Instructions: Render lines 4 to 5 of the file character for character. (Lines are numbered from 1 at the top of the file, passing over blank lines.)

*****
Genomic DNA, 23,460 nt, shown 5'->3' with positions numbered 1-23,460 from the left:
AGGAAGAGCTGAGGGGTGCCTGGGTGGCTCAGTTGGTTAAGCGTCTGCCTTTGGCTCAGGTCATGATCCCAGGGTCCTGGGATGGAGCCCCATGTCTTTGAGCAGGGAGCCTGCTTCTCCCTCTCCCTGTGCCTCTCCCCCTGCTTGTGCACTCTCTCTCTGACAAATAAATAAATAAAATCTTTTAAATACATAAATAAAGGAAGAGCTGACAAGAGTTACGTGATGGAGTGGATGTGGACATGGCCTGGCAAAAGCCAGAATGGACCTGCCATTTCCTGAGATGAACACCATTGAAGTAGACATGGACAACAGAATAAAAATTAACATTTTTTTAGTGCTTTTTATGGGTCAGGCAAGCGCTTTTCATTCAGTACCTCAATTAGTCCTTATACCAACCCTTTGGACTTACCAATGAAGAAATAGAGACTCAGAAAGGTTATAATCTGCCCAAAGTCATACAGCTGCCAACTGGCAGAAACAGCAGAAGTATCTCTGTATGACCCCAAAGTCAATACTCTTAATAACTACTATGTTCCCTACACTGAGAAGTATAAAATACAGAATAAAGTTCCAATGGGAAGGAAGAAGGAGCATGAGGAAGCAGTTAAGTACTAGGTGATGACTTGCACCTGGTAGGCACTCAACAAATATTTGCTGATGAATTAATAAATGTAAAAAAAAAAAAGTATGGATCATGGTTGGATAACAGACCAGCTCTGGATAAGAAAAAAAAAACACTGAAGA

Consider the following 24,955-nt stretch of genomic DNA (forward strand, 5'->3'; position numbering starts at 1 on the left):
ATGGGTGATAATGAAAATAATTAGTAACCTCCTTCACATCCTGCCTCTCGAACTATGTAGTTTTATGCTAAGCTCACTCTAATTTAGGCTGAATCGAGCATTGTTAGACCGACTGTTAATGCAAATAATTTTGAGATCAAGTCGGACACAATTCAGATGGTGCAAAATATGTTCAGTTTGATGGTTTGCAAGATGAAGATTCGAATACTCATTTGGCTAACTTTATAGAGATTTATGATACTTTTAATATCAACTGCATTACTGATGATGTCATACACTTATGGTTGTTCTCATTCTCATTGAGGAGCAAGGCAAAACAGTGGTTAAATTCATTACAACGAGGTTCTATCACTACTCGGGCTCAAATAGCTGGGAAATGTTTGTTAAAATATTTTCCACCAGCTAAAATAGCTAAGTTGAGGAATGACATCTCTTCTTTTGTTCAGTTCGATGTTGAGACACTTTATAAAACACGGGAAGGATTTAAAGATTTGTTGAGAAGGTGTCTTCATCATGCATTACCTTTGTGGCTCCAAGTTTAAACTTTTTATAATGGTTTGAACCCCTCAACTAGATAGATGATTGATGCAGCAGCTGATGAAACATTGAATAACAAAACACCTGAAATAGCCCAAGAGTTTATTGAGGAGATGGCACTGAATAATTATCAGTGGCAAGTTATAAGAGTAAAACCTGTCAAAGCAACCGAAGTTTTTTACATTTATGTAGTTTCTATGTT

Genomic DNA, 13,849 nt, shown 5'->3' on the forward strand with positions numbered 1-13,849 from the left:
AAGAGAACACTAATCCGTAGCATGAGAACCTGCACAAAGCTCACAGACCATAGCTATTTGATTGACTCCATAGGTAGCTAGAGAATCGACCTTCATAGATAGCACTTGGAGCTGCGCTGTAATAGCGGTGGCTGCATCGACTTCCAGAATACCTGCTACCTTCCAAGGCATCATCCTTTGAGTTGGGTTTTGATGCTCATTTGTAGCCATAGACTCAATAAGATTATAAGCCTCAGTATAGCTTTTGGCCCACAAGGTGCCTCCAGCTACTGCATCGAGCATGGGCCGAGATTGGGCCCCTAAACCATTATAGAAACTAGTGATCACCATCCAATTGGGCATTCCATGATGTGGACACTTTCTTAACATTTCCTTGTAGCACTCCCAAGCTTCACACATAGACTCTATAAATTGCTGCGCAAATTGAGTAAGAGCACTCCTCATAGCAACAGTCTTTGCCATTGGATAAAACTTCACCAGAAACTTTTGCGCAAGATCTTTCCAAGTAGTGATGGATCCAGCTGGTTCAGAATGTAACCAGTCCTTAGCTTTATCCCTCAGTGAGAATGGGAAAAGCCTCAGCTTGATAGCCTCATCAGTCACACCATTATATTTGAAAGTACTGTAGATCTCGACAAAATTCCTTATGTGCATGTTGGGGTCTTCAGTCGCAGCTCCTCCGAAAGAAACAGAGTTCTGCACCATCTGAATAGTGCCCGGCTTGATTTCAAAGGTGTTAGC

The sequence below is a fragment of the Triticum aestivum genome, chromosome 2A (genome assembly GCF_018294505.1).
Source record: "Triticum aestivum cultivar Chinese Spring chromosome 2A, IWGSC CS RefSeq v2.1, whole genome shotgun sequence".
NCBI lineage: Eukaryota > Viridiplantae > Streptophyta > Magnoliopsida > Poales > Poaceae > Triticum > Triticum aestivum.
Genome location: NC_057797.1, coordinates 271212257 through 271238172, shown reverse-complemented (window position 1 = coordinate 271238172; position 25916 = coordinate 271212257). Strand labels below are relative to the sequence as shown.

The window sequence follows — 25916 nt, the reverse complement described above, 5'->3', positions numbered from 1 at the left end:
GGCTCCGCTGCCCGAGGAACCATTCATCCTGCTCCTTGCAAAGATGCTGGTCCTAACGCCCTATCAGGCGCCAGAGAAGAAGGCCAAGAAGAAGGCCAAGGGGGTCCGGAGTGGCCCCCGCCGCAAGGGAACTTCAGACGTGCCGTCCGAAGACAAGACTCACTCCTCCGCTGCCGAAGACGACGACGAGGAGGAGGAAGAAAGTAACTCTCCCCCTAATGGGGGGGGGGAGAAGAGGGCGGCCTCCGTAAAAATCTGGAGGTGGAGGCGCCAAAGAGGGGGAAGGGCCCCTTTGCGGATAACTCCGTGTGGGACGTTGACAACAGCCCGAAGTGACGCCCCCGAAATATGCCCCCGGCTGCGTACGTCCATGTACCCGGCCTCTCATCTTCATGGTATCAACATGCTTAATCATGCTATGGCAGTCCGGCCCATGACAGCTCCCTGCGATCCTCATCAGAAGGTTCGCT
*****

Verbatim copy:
ATGGGTGATAATGAAAATAATTAGTAACCTCCTTCACATCCTGCCTCTCGAACTATGTAGTTTTATGCTAAGCTCACTCTAATTTAGGCTGAATCGAGCATTGTTAGACCGACTGTTAATGCAAATAATTTTGAGATCAAGTCGGACACAATTCAGATGGTGCAAAATATGTTCAGTTTGATGGTTTGCAAGATGAAGATTCGAATACTCATTTGGCTAACTTTATAGAGATTTATGATACTTTTAATATCAACTGCATTACTGATGATGTCATACACTTATGGTTGTTCTCATTCTCATTGAGGAGCAAGGCAAAACAGTGGTTAAATTCATTACAACGAGGTTCTATCACTACTCGGGCTCAAATAGCTGGGAAATGTTTGTTAAAATATTTTCCACCAGCTAAAATAGCTAAGTTGAGGAATGACATCTCTTCTTTTGTTCAGTTCGATGTTGAGACACTTTATAAAACACGGGAAGGATTTAAAGATTTGTTGAGAAGGTGTCTTCATCATGCATTACCTTTGTGGCTCCAAGTTTAAACTTTTTATAATGGTTTGAACCCCTCAACTAGATAGATGATTGATGCAGCAGCTGATGAAACATTGAATAACAAAACACCTGAAATAGCCCAAGAGTTTATTGAGGAGATGGCACTGAATAATTATCAGTGGCAAGTTATAAGAGTAAAACCTGTCAAAGCAACCGAAGTTTTTTACATTTATGTAGTTTCTATGTT

Genomic DNA, 13,849 nt, shown 5'->3' on the forward strand with positions numbered 1-13,849 from the left: